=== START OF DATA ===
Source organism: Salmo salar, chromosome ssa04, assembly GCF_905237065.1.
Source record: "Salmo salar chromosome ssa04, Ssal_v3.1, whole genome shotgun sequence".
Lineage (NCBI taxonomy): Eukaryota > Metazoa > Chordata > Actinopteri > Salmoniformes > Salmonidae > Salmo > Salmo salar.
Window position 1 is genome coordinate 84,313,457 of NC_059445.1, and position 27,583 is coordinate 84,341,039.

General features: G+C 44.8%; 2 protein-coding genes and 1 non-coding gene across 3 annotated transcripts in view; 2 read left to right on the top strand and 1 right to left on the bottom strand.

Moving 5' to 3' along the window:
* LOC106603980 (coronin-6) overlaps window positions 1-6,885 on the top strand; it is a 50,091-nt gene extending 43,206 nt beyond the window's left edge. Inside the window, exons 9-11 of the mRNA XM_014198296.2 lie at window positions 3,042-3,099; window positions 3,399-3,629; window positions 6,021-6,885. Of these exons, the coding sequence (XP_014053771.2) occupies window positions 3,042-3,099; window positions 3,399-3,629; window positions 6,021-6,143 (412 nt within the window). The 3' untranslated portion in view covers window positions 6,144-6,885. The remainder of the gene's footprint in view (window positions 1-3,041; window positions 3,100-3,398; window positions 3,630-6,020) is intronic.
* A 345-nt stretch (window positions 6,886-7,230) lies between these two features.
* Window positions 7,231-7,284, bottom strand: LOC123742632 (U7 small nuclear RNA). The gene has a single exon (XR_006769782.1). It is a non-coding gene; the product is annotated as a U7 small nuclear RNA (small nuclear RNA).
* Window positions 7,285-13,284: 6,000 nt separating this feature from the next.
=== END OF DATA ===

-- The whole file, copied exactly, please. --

Source organism: Salmo salar, chromosome ssa04, assembly GCF_905237065.1.
Source record: "Salmo salar chromosome ssa04, Ssal_v3.1, whole genome shotgun sequence".
Lineage (NCBI taxonomy): Eukaryota > Metazoa > Chordata > Actinopteri > Salmoniformes > Salmonidae > Salmo > Salmo salar.
Window position 1 is genome coordinate 84,313,457 of NC_059445.1, and position 27,583 is coordinate 84,341,039.

General features: G+C 44.8%; 2 protein-coding genes and 1 non-coding gene across 3 annotated transcripts in view; 2 read left to right on the top strand and 1 right to left on the bottom strand.

Moving 5' to 3' along the window:
* LOC106603980 (coronin-6) overlaps window positions 1-6,885 on the top strand; it is a 50,091-nt gene extending 43,206 nt beyond the window's left edge. Inside the window, exons 9-11 of the mRNA XM_014198296.2 lie at window positions 3,042-3,099; window positions 3,399-3,629; window positions 6,021-6,885. Of these exons, the coding sequence (XP_014053771.2) occupies window positions 3,042-3,099; window positions 3,399-3,629; window positions 6,021-6,143 (412 nt within the window). The 3' untranslated portion in view covers window positions 6,144-6,885. The remainder of the gene's footprint in view (window positions 1-3,041; window positions 3,100-3,398; window positions 3,630-6,020) is intronic.
* A 345-nt stretch (window positions 6,886-7,230) lies between these two features.
* Window positions 7,231-7,284, bottom strand: LOC123742632 (U7 small nuclear RNA). The gene has a single exon (XR_006769782.1). It is a non-coding gene; the product is annotated as a U7 small nuclear RNA (small nuclear RNA).
* Window positions 7,285-13,284: 6,000 nt separating this feature from the next.